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Study Suggests That What Constitutes a Healthy Food May Differ From Person to Person

We tend to think of healthy foods as one general category, but recent research has found that may not be the case. A new study suggests that each person metabolizes food differently, meaning that tailored healthy diets are needed to help individuals meet their health goals.


Participants in the study included 800 people who represented a cross section of the Israeli population. The researchers collected data through health questionnaires, body measurements, blood tests, glucose monitoring, stool samples, and a mobile app that the participants used to report lifestyle and food intake. A total of 46,898 meals were recorded. The participants were given a standardized breakfast in order to determine how a change in diet affected their blood sugar.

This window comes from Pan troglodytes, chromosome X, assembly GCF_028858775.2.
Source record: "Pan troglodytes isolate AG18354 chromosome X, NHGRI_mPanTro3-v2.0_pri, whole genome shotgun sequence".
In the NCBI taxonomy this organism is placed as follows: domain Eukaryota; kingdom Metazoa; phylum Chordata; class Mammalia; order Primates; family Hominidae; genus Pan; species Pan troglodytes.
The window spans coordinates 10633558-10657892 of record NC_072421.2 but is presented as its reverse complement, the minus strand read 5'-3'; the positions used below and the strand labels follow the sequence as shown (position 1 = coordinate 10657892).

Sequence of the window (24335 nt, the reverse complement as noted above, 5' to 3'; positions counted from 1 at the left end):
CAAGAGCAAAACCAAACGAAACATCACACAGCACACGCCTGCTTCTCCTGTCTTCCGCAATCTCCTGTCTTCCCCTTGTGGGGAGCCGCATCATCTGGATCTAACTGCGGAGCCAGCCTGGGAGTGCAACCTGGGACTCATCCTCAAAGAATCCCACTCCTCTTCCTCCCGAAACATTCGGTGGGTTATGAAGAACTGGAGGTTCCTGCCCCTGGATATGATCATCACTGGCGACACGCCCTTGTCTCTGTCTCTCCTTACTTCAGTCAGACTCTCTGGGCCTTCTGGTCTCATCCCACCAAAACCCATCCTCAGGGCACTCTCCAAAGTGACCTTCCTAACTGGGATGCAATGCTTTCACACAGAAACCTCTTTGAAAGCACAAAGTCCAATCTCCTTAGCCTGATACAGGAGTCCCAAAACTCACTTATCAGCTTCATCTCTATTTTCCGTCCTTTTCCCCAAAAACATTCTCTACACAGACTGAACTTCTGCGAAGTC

In order to ensure compliance, the researchers offered personalized reports on each participant’s response to food, which required strict adherence to the study protocols.


The researchers found that the differences in the way people metabolized foods was notable. In order to find out why, the researchers examined stool samples from each participant. They then conducted personalized dietary interventions on 26 participants. Through these interventions, post-meal blood sugar levels were reduced and the participant’s gut microbiotawas changed.


The researchers suggest their research findings indicate that people with diabetes or pre-diabetes may actually be complying with dietary restrictions but that those dietary restrictions aren’t working for them as individuals.


Researchers from the Weizmann Institute of Science conducted the study. It was published on November 19, 2015 in Cell.

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